Centre maintains strong connections with Center for Courageous Kids
August 18, 2011 By Elizabeth Trollinger
Courageous Kids this summer: Meredith Ranney '12 (front row,
far left), Sara Small '12, Jennifer Griffith '12, Cody Cook '14
(middle row, far left), Sam Williams '11, Richard Sturgeon '10,
Mark Klasson '14 (back row, far left), Drew White '10, Wes
Young '07 and Will Keyer '12.
White participates in Messy Games night at the Center for
Courageous Kids this summer.
Summer is coming to a close, and many Centre students are returning home from various camps. Quite a few of those Centre students spent their summers at the Center for Courageous Kids (CCK) — and alumni Drew White ’10 and Wes Young ’07 work there full-time.
The Center, located on 168 acres in Scottsville, Ky., is a world-class medical camping facility that provides cost-free, safe and fun camping experiences for seriously ill and physically challenged children and their families. CCK opened its doors in early 2008, and immediately, Centre students got involved.
“When CCK first opened, I was attending EKU, getting a master’s in music theory and composition, and I was enthralled to know that something I was passionate about was only going to be a few hours away,” says Young, who is now the program area coordinator for the camp. “I became involved with CCK on its first family weekend in February 2008.”
White, a native of Scottsville, began working at CCK the same weekend as Young, and never looked back.
“I volunteered for weekend retreats and during the summers of 2008, 2009 and 2010, beginning as a den counselor in 2008 and progressing to a lodge leader in 2009 and 2010,” he says. “At the end of summer 2010, shortly after graduating, I was asked to join the year-round team as the staff recruiting and residential life coordinator.”
Both Centre alums agree that while a day’s work at CCK can be exhausting, it’s always worth it.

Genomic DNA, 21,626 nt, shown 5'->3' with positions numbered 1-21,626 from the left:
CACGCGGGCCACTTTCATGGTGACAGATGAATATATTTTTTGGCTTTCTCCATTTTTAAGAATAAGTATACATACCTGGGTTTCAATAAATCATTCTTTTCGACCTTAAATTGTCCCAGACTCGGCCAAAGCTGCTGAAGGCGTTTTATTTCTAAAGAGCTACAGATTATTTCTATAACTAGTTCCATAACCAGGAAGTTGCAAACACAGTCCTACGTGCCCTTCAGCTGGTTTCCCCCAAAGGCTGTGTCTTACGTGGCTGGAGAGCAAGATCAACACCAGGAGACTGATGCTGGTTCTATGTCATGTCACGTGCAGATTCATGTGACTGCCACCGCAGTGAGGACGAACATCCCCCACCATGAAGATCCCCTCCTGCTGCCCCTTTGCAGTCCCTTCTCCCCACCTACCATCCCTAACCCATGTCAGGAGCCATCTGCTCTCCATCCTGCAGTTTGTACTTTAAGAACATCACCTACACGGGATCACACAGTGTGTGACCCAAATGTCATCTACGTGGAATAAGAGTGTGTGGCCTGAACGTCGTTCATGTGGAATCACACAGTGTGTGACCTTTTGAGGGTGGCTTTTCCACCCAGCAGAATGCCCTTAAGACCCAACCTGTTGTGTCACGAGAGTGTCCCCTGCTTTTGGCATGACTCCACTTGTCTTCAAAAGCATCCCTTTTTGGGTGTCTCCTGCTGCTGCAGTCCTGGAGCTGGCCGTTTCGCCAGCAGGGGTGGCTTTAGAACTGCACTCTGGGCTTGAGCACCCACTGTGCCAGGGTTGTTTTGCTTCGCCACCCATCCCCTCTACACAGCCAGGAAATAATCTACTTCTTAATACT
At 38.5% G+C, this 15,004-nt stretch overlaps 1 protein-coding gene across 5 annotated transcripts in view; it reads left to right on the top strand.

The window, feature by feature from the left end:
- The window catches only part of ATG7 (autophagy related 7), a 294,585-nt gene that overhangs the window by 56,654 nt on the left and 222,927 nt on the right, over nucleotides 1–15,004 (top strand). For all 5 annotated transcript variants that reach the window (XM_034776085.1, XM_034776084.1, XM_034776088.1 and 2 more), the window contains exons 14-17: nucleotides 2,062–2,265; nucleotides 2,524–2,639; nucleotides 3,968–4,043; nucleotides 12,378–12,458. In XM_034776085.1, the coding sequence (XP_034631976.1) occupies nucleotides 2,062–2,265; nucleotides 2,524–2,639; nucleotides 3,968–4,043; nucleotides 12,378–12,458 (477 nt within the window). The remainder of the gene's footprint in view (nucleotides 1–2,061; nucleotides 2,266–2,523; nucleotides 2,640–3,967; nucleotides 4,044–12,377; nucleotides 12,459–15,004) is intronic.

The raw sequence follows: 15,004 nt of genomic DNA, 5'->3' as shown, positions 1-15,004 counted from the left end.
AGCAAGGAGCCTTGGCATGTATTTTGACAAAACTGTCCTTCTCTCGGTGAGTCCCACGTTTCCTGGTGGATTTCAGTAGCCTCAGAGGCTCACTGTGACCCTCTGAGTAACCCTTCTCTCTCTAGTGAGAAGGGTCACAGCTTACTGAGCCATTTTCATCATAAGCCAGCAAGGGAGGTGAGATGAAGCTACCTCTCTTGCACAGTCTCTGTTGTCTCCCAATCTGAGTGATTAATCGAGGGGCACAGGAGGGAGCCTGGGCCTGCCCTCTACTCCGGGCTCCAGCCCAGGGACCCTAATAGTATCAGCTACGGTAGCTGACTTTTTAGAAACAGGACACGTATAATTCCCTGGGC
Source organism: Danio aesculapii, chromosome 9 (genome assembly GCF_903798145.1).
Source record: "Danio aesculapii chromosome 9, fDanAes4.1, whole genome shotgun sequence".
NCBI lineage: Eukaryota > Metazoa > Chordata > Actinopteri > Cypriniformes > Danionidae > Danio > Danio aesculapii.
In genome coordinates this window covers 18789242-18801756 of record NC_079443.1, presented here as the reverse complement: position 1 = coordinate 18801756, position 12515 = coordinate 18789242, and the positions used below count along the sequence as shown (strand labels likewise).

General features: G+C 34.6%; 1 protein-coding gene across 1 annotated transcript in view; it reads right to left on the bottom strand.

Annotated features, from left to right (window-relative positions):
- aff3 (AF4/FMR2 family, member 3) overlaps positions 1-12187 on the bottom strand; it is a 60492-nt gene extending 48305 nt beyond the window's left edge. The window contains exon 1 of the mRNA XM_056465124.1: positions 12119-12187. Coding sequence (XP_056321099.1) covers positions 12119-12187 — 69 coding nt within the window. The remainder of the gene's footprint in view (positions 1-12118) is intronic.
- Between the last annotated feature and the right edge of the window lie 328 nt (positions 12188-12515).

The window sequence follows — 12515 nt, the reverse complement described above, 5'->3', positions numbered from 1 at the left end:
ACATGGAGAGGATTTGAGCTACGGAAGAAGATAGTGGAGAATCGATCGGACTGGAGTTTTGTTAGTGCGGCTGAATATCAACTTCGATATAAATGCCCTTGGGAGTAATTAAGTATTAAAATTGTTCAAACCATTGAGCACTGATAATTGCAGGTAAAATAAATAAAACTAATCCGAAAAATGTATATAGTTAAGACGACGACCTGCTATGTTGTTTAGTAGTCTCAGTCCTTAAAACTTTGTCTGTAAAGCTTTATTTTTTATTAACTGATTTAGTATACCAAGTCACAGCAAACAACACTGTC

“A typical day at camp is about as fulfilling and tiring as it comes,” Young says. “Each day starts around 7 a.m. as the kids begin to wake up, and the day does not stop — save for an hour-and-a-half siesta in the afternoon — until 9:30 at night.”
Children with illnesses including cancer, Down syndrome, kidney and heart diseases and spina bifida spend their days at CCK participating in activities as varied as archery, boating and fishing, bowling, woodworking, cooking, photography and riding horses.
“Campers are given the freedom to create their own camp experience based on their likes and dislikes as well as their comfort levels,” White explains.
Evening activities, such as messy games night — which White calls "a food fight that rivals all childrens’ adolescent cafeteria dreams" — and weekly carnivals and dances give campers the opportunity to interact with each other and continue to have fun. Seeing the campers forget their illnesses in the midst of activities and entertainment has meant a lot to Young.
“I’ll never know what camp truly means to each camper, but I know that CCK has brought laughter and happiness to thousands of children. I know that, each day, I am giving all that I can to children who need an experience of life-changing proportions,” he says. “The most meaningful part of camp is knowing that I am not living life for myself.”
As CCK continues to grow in size and renown, Centre students also continue to volunteer there in steady numbers.
“Each year, we’ve had at least nine Centre staff members employed during the summer,” White says, noting that ten Centre students worked at CCK for summer 2011. “We’ve also had countless volunteers from Centre who have donated over 5,000 hours [of service] in the last three years.”
For both campers and staff members like White and Young, the Center for Courageous Kids is a meaningful organization and part of their lives.
“People often ask me, ‘Why do you do what you do?’ My response is, ‘Why not?’ I enjoy being part of something bigger than myself. It’s humbling to work for an organization that provides a service for children who otherwise would not have the ability to attend camp anywhere else due to their illnesses,” White says. “From the moment our campers arrive, they are no longer defined by their illnesses, but as the children they were always meant to be. And that is the world I help to create.”
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Founded in 1819, Centre College is ranked among the U.S. News top 50 national liberal arts colleges. Forbes magazine ranks Centre 24th among all the nation's colleges and universities and has named Centre No. 1 among all institutions of higher education in the South for two years in a row. Centre alumni, known for their nation-leading loyalty in annual financial support, include two U.S. vice presidents and two Supreme Court justices. For more, click here.